Mustang vs. Corsair – Which is the Better Fighter
The P-51 is considered by many experts to be the best piston-engine fighter of World War II? But was it? Barring the Me-262, which was the first operational jet fighter, were there any other piston engine fighters that offered better all-around performance?
Is the P-51 the king of the hill? Many Navy and Marine Corps aviators will tell you the Corsair was, hands down, the better fighter.
Vought’s gull winged fighter was designed for speed and maneuverability and first flew in May 1940. The Corsair was the first U.S. single engine fighter to exceed 400 miles an hour in level flight. Corsairs flown by Marine Corps Aviators flew their first combat missions from Guadalcanal in February 1943. Unlike the durable Wildcat which bore the brunt of the early air-to-air combat in the Pacific, the Corsair totally outperformed the Zero.
The Mustang, on the other hand, was originally designed to a Royal Air Force requirement for an “army cooperation” airplane, i.e. one to fly close air support missions. In early 1942, as the RAF began flying Mustang Is and IIs in combat. At the time, the U.S. Army Air Force wasn’t interested in the plane and focused on getting the single engine P-47 and the twin engine P-38 into combat in Europe.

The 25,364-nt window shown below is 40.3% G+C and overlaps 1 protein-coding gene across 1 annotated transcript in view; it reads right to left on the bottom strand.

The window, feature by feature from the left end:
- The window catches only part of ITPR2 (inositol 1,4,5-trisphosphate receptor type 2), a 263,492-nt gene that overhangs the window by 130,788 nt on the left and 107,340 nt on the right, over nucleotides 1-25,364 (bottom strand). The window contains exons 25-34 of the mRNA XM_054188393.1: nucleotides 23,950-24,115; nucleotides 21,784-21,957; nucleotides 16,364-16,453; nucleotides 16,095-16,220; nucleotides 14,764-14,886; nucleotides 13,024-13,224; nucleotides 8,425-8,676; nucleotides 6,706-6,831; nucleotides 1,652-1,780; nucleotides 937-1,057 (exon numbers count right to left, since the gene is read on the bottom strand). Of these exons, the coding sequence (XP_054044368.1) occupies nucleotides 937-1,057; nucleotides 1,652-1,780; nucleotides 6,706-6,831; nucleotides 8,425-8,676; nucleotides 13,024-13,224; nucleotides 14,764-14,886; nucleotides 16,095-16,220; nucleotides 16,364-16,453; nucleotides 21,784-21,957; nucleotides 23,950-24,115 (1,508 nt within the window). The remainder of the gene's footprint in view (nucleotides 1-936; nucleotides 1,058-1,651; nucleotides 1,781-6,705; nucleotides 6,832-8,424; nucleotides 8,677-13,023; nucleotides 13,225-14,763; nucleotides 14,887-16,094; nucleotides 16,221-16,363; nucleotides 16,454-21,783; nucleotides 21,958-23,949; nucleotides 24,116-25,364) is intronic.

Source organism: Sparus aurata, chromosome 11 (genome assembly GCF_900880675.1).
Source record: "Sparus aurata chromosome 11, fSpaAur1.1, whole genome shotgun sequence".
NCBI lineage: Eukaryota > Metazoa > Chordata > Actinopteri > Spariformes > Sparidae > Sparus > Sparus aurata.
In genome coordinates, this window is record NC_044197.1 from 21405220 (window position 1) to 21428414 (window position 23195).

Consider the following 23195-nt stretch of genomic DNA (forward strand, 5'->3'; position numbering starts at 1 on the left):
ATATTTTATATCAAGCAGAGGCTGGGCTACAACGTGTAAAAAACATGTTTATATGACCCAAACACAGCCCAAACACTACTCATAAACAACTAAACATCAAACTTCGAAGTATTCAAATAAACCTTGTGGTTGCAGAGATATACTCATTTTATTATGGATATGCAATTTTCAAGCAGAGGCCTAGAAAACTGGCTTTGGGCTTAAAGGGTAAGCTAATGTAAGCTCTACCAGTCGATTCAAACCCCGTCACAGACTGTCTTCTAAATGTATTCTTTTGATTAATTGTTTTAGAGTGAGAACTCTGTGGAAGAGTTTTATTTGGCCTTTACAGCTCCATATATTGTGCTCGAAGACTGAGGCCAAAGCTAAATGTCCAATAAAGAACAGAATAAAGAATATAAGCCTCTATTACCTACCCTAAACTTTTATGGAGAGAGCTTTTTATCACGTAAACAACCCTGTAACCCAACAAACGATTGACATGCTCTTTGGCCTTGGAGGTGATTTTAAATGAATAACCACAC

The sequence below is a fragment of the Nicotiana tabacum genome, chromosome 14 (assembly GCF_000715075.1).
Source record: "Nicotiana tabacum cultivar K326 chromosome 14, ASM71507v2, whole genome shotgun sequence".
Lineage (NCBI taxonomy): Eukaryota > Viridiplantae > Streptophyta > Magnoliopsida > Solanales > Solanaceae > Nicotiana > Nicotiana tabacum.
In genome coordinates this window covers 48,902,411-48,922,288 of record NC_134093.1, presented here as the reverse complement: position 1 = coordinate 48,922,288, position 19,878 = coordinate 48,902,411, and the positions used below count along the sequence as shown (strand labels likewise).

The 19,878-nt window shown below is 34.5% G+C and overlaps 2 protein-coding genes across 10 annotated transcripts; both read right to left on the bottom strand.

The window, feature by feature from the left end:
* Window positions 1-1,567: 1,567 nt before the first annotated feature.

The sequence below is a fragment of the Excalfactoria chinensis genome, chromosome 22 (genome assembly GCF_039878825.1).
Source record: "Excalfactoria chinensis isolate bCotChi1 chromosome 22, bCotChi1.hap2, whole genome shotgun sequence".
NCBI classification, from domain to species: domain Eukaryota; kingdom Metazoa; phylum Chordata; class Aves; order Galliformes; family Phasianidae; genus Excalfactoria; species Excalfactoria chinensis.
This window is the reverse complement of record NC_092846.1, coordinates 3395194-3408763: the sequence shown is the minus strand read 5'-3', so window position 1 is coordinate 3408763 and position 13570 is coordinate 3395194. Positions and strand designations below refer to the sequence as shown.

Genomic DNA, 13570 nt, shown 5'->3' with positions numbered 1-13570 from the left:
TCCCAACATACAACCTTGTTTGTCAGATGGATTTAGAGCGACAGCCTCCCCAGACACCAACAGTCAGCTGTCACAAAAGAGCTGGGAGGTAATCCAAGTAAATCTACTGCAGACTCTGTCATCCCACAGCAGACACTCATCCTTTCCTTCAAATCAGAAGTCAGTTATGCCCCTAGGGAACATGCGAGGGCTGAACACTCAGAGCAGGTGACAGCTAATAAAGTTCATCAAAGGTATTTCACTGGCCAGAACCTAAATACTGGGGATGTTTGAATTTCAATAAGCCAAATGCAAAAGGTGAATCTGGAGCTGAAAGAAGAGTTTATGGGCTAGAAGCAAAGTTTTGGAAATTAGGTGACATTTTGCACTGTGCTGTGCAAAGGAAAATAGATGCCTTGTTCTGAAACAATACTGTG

The Mustang Is and IIs bought by the Royal Air Force were good performers below 10,000 feet. Above that altitude, without a supercharged engine, they were easy pickings for German Me109s and FW-190s.
Based on an RAF suggestion, North American Aviation gave the RAF permission to allow Rolls-Royce to install a supercharged Merlin 61 in a Mustang I and a IA. Suddenly, the Mustang was transformed an airplane that could take on German fighters. North American, with the support of the Army Air Force brass, rushed the Rolls-Royce powered P-51B into production. Its first missions in U.S. livery weren’t until December 1943.
One can look at numbers from performance charts all day long and it still doesn’t answer the question of, which airplane – Corsair or Mustang – is better. The numbers from the charts may be directionally correct, but they’re not “good enough!”
In January 1944, the U.S. Navy was loaned a P-51B to test against the F4U. The Mustang was flown by seven Naval and Marine Corps Aviators through a series of test flights to determine its flight characteristics before it was flown in dogfights against an F4U-1 and an F4U-1A. All the Naval Aviators were fighter pilots and each flew both airplanes.
This presentation provides facts and figures on the two different paths to combat of these premier fighters took. It also looks at the remarkable similarities of the tactical situation the pilots of both airplanes faced. In the presentation, you get to see the results of not only that test, but data from separate tests by each of the services. The results may or may not surprise you.
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